More than two dozen athletes spent the weekend at the Lake Norman Yacht Club on Sept. 20-21 competing in the second-annual Special Olympics Sailing Regatta.
The athletes – 31 in all, representing Special Olympics teams from North Carolina, South Carolina, Georgia and Alabama – and their “unified partners” (volunteer assistants) sailed 420-class sailboats and Hobie 16-class catamarans on a course set up on Lake Norman.
“We started our program six years ago, on our own,” said LNYC member Lisa Chambers, who coaches the yacht club’s Special Olympics sailing team. “We reached out to Special Olympics and said, ‘Hey, we’ve got the boats and we’re willing to support this team. Is this something you’d like to get started?’ They’ve supported us 100 percent.”
The idea for the sailing program – which has been offered as a “locally popular sport” by Special Olympics North Carolina since 2004 – came from a seminar Chambers attended in Charleston, S.C., in 2008.
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“We were at an annual (US Sailing) meeting and they had this presentation,” about Special Olympics sailing programs, Chambers said. “We all looked at each other and said, ‘Oh my gosh, this is so awesome. We have got to do this.’
“At the time, in North Carolina there was only one other team, and it was in Wake County. It was just a brother-sister team. So we wanted to start this program for Lake Norman. Special Olympics … had always wanted to do it, anxious to do it, but could never find the right avenue to do it.”
While the LNYC team has competed in Special Olympics regattas in other states over the years, the yacht club hosted its first regatta last year. That event drew just 11 sailors, according to Chambers.
“We nearly tripled that this year,” Chambers said. “Sailing is a pretty tight group. It’s really more word of mouth than anything. But we’ve actually got someone here from Washington, N.C., looking to start a team. We’re hoping we can help them get things started.”
The LNYC’s regatta drew athletes with varying levels of experience in sailing. According to Chambers, most of the competitors were “Level 1” sailors, which meant they served as crew while their unified partners served as captain and piloted the sailboat.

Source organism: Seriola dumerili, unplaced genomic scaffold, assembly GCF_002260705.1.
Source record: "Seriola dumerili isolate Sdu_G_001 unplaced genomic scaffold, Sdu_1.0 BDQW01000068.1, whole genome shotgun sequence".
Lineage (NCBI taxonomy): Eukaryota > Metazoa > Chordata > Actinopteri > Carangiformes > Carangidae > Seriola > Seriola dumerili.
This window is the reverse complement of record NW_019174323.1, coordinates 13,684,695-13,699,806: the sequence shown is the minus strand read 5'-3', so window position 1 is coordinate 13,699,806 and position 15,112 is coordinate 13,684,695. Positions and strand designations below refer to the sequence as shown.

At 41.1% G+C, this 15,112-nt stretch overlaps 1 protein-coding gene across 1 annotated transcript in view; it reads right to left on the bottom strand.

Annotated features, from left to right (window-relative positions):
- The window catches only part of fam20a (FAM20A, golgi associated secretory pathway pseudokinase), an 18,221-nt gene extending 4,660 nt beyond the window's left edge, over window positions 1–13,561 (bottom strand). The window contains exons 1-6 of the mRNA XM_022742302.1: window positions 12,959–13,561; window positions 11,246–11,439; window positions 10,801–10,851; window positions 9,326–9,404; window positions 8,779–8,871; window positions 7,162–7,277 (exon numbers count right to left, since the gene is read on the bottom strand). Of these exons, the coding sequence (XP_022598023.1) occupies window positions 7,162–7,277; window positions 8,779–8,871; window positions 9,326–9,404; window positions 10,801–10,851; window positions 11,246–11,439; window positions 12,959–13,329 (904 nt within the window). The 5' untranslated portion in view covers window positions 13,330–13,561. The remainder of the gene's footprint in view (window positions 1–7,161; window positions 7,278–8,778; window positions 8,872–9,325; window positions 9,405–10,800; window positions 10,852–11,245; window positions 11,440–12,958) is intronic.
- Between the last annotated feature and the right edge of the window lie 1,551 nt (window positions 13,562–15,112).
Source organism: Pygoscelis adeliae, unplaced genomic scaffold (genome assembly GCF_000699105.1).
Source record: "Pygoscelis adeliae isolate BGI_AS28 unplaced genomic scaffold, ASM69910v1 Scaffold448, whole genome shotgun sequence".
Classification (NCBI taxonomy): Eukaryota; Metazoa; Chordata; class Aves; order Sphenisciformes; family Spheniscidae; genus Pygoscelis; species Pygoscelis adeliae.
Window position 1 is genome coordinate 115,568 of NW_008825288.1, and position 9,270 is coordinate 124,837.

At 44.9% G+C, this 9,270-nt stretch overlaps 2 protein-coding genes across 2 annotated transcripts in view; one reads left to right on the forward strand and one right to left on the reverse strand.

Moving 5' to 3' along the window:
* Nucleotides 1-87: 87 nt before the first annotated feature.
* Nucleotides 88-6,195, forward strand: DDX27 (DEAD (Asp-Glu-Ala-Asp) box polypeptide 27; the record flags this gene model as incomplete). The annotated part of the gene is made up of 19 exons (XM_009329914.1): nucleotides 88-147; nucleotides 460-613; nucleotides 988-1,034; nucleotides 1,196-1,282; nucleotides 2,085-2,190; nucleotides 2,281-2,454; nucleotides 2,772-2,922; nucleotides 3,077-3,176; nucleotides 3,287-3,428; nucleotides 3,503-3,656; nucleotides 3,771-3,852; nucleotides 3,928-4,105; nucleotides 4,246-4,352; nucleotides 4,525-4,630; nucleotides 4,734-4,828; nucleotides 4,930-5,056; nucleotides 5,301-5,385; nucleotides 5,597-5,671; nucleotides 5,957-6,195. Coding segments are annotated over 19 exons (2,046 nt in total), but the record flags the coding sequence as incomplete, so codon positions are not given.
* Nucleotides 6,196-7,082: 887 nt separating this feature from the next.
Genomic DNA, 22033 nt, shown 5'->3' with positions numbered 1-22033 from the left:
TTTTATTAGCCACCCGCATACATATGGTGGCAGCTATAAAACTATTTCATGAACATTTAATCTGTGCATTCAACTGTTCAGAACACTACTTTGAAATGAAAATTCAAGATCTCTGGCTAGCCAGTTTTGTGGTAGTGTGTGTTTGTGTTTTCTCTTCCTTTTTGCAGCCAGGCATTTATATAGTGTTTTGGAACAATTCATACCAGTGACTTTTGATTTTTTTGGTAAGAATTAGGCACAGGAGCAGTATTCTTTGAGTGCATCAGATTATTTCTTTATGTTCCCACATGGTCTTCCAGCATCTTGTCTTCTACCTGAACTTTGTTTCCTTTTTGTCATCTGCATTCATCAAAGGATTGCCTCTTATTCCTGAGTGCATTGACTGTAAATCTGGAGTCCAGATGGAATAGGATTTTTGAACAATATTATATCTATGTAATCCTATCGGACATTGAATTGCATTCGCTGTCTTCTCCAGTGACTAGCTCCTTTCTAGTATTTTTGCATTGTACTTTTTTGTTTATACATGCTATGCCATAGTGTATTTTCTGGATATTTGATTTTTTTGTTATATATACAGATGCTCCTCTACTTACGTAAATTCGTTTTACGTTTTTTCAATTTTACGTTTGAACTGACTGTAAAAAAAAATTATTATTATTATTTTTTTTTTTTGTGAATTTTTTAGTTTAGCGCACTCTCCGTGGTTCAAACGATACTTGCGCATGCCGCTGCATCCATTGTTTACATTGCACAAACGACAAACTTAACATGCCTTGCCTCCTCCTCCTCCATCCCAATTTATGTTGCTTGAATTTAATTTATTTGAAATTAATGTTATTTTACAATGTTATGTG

However, there were several “Level 2” sailors – athletes considered experienced enough to captain their sailboat, with the unified partner serving as crew.
Still, safety is Rule No. 1 for the competitors, according to Chambers.
“There’s different levels within Special Olympics … but they have the unified partners with them all the time,” Chambers said. “Plus, we have two certified lifeguards out there at all times, two safety boats and two committee boats that are out there to assist if needed.
“So if an athlete would happen to go (overboard), the unified partner would make sure they were clear of the rig. Regardless of whether they are in any danger or not, the lifeguard would jump in and stay with them until the safety boat can come over. They stay in the safety boat until their sailboat can sail over, and we put them back on their boat.”
Chambers would like to see the LNYC’s Special Olympics team grow – it currently has six athletes – as well as the regatta itself. Currently, she said the yacht club plans to hold the Special Olympics Regatta every other year.
“The future of this event is unlimited, and the future of the team is unlimited,” Chambers said. “The main reason we’re going to do this event every other year is because of funding. A team from Georgia, it’s expensive for them to travel to two regattas a year. It’s a huge expense.
“So we’re going to do it where Lake Norman does it one year and Macon, Ga., does it the next year. Then, of course, everybody wants to go compete in Charleston every year. That one is a pretty big deal for them.”